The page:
Two-weeks later, they were tracked down and Angélique was returned to her owner. Once back in Montreal, she continued to state she would burn her mistress’s house down, because she wanted to be free.

  On the evening of April 10, 1734, a massive fire blazed through Montreal, destroying homes, shops, warehouses, a hospital, and a convent, Moore Davis said. “Angélique was accused of starting the fire and arrested the next day.”

  In court the following morning, she was charged with arson, a capital crime. “Angélique was found guilty and sentenced to death. She was tortured, hanged, and her body burned. “While it remains unknown whether or not she set the fire, Angélique’s story has come to symbolize black resistance and freedom,” Moore Davis said.

  Ada Kelly Whitney attended Mercer Street School and Windsor Collegiate Institute, and went on to become the first black woman to teach in the Ontario Public School Board. Hired by the Windsor School Board of Education system in 1913, she was assigned to Mercer Street School, where she earned an annual salary of $600.

  In 1918, Kelly Whitney publicly acknowledged anti-black racism and proactive race consciousness. She later relocated to New York, where she became a social worker and religious leader. She passed away at the age of 78.

  Lena O’Ree, Moore Davis said, was a radio show host at the age of 17 in New Brunswick, but the station did not make it known she was a black woman. At the age of 22 in 1936, she went to the YWCA, to try and join, but was turned away. She returned the following day with ten other black women, who became the first black members of the YWCA in Canada.   

While working for the Admiral Beatty Hotel as an elevator attendant, she refused to enter the building from the backdoor, as required for black staff and guests to do.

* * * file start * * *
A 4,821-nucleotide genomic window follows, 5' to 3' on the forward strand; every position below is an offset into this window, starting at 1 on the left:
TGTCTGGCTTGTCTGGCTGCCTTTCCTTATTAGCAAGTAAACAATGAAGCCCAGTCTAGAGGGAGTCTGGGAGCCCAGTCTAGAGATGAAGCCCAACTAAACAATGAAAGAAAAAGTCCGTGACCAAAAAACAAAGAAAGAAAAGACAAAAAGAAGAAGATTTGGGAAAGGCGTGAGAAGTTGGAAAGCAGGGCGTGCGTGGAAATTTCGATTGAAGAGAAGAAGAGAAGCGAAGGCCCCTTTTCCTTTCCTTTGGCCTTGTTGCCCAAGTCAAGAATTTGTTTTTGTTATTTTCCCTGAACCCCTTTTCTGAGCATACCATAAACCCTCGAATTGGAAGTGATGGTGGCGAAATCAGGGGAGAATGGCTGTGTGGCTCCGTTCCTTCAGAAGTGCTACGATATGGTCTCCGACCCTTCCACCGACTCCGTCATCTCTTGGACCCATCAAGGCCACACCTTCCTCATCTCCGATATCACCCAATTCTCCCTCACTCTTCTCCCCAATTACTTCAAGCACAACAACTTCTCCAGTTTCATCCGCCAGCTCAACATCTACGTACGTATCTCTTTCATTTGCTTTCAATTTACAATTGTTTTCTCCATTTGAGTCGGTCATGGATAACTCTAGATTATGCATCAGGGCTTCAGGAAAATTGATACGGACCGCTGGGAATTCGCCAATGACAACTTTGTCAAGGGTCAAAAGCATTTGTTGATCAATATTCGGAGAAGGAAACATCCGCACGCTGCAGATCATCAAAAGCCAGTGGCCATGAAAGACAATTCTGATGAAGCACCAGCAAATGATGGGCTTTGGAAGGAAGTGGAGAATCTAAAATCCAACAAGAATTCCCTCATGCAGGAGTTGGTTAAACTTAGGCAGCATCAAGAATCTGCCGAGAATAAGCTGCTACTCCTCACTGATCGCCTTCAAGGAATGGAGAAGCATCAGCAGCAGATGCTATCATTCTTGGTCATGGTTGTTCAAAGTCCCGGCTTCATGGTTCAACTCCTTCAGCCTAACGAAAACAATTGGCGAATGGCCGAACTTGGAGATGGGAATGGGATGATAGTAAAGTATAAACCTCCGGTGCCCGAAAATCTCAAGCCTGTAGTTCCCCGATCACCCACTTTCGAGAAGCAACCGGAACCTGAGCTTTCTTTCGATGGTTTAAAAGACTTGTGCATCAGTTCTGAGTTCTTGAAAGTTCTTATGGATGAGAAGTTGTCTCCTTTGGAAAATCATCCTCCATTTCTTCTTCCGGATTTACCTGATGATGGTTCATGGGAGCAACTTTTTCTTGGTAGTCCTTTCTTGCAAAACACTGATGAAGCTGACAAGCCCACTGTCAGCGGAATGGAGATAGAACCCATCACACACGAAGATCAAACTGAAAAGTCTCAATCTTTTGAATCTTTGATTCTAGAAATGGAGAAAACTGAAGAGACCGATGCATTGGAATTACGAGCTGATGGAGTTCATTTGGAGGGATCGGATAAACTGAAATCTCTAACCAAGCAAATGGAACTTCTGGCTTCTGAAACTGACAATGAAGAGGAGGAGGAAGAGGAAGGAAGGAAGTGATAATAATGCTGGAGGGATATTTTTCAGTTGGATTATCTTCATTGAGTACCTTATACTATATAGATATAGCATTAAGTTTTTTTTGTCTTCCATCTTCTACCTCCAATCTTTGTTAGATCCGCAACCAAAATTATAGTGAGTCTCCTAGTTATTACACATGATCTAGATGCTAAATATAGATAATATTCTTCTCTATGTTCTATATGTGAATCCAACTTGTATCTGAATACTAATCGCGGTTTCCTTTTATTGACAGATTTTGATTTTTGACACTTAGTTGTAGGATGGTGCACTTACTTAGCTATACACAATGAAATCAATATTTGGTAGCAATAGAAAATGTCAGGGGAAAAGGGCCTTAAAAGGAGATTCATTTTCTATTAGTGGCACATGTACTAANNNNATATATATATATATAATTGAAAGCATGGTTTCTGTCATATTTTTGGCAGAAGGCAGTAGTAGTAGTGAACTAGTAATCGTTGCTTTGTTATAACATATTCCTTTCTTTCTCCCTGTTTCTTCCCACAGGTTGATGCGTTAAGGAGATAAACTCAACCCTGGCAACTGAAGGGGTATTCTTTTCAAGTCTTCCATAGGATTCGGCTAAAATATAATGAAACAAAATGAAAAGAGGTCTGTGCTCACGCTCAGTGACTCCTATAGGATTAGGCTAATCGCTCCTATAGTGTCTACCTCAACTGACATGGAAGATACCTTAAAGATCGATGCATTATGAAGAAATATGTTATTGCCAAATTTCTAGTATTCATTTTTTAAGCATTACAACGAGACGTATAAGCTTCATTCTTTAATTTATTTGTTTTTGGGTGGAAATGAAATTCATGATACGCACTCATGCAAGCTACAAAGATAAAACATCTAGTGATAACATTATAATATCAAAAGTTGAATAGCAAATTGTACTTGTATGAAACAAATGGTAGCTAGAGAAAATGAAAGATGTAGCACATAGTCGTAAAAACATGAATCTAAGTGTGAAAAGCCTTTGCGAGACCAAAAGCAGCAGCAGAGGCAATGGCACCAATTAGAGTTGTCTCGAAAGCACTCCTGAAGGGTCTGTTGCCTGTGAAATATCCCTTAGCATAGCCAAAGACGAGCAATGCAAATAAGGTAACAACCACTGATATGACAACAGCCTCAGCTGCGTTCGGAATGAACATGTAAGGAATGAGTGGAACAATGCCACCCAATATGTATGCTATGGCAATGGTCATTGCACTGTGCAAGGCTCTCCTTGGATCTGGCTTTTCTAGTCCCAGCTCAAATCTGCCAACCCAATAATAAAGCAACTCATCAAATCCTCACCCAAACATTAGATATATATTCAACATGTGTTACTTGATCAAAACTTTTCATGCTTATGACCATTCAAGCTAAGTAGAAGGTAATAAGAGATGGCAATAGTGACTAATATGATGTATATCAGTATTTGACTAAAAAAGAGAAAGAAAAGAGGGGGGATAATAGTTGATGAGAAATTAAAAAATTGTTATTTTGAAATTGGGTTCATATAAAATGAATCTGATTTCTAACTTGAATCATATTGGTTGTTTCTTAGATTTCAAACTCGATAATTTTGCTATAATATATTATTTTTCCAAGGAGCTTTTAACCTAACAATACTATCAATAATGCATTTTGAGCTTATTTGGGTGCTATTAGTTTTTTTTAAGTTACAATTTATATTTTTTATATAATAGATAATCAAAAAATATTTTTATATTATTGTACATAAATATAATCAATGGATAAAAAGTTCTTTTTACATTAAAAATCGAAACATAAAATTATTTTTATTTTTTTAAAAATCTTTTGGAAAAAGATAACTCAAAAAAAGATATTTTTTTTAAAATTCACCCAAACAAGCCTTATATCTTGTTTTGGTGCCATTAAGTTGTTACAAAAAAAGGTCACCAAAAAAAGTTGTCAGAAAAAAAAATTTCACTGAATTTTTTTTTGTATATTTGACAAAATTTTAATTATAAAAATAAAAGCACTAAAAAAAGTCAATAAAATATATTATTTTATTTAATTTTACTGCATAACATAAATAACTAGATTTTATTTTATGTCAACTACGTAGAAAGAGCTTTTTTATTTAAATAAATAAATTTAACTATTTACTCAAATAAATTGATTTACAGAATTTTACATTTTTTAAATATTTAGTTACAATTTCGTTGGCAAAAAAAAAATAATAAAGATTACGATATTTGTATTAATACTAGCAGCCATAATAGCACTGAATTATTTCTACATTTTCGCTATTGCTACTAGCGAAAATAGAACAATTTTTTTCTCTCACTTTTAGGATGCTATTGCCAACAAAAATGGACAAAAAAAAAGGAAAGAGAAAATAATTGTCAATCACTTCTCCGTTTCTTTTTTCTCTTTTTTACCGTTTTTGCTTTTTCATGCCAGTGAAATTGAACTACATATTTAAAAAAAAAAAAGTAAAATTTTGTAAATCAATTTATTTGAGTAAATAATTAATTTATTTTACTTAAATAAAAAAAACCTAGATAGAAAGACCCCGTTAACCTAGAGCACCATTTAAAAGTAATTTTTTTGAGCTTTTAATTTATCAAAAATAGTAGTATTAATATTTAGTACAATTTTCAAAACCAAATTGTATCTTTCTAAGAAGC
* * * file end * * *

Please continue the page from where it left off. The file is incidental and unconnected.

“Instead, O’Ree walked through the front doors, an action that was pivotal in the desegregation of the hotel and other city institutions,” Moore Davis said.

  She continued her activism with the Pride of Race, unity and dignity through education. The New Brunswick Human Rights Commission honoured her for her lifetime contributions. 

Mary Miles Bibb was a Quaker raised, free born black school teacher from Rhode Island. In 1948, she married Henry Bibb. Two-years later, the couple migrated to Sandwich, where they became community leaders.

  “Mary participated in many abolitionist activities,” Moore Davis said, which included helping to manage the Refugee Home Society, which raised funds to purchase land to be resold to formerly enslaved families.

  In 1852, Mary opened a school for black and white students, and had 69 students in 1853. She and her husband also established the Windsor Anti Slavery Society.

  “The most important undertaking of Mary and Henry Bibb was the ‘Voice of the Fugitive,’ the first successful black newspaper in Canada. Mary made numerous contributions, but was not listed as co-editor or publisher. She wrote many articles for the newspaper and often ran it when Henry was away on speaking engagements.”

  Henry and Mary Bibb have been designated persons of national historic significance by the Government of Canada. Their plaque can be viewed on Sandwich Street.

  Mary Miles Bibb passed away in 1877 in Brooklyn, New York.

  The last individual Moore Davis spoke of was Eleanor Collins, who was honoured with a postage stamp this year at the age of 102.

  Collins was born in Edmonton in 1919. By 1939, she was living in Vancouver and was singing in gospel groups and jazz quintets on CBC radio and TV. In 1954, a Vancouver CBC TV outlet showcased her in a musical call, “Bamboula,” featuring the first interracial cast to perform in Canada.

  She sang in variety shows, on stage, in clubs, and in recording studios, Moore Davis said.

A year later, Collins had her own variety show on CBC TV, “The Eleanor Show,” this making her the first artist of colour in North America to host her own national weekly television show. In 1964, the show returned as “Eleanor.”

  “Through her ground-breaking television broadcast, Collins fostered race relations in Canada and paved the way for a more racially-diverse entertainment scene,” Moore Davis said, adding she has won many awards.

  “Today at 102, Eleanor Collins is a living pioneer and legend, who has achieved excellence in arts and left a permanent mark on Canadian society for which generations, and generations to come, will reference as a seed of inspiration,” Moore Davis said.

  “Let’s be inspired by all of these women of excellence by all means, not just in February, but year-round,” Moore Davis commented.  

  The virtual event on Friday evening was also a means to encourage community members to participate in the over 20 Black History Month events happening locally throughout the month of February. The 2022 Windsor-Essex County Black History Month Activity Schedule is available at